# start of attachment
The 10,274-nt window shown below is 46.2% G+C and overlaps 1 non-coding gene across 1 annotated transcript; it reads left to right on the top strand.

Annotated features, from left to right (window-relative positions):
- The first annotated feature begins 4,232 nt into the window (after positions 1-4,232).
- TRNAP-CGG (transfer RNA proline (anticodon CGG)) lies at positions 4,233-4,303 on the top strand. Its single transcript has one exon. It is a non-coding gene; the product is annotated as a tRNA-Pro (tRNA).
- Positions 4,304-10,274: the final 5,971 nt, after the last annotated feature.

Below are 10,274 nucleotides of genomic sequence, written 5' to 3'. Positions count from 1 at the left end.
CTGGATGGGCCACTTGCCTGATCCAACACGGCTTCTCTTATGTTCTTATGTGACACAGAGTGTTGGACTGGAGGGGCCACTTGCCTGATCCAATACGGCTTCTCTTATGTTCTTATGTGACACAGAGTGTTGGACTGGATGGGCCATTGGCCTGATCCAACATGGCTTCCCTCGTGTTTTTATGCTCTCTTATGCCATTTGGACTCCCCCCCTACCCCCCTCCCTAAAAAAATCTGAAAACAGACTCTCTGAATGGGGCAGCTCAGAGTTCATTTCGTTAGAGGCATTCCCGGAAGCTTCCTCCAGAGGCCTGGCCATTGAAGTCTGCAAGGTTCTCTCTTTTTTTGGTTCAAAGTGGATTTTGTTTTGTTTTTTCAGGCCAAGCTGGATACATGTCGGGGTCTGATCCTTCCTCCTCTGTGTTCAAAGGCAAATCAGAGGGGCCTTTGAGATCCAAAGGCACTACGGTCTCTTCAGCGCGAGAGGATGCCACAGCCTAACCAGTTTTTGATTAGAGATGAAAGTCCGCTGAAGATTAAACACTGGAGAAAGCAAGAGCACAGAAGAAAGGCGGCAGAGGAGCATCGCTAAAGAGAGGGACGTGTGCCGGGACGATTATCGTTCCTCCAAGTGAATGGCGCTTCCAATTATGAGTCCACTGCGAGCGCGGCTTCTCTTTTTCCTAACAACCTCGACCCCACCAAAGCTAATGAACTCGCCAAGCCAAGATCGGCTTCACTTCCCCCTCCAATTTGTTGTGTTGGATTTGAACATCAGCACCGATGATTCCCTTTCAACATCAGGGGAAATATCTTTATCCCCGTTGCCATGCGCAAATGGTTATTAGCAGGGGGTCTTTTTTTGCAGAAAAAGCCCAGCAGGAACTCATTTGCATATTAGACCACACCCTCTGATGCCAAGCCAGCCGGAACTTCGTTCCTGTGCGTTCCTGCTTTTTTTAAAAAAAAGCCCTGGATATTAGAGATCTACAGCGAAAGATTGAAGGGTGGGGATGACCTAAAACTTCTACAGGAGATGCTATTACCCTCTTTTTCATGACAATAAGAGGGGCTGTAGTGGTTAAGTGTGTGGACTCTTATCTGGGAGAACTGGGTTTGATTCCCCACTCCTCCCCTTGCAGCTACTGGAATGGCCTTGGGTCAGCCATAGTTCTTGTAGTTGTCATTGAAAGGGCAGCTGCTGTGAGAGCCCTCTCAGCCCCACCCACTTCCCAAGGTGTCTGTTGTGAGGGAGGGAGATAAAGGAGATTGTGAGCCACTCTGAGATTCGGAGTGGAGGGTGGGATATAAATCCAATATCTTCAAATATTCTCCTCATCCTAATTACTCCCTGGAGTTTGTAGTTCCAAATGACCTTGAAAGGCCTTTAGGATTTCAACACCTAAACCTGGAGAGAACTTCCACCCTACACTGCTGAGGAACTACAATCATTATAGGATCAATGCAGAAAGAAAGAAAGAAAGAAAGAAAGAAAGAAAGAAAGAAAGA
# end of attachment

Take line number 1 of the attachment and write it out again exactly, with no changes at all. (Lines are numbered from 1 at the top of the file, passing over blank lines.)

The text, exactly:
The 10,274-nt window shown below is 46.2% G+C and overlaps 1 non-coding gene across 1 annotated transcript; it reads left to right on the top strand.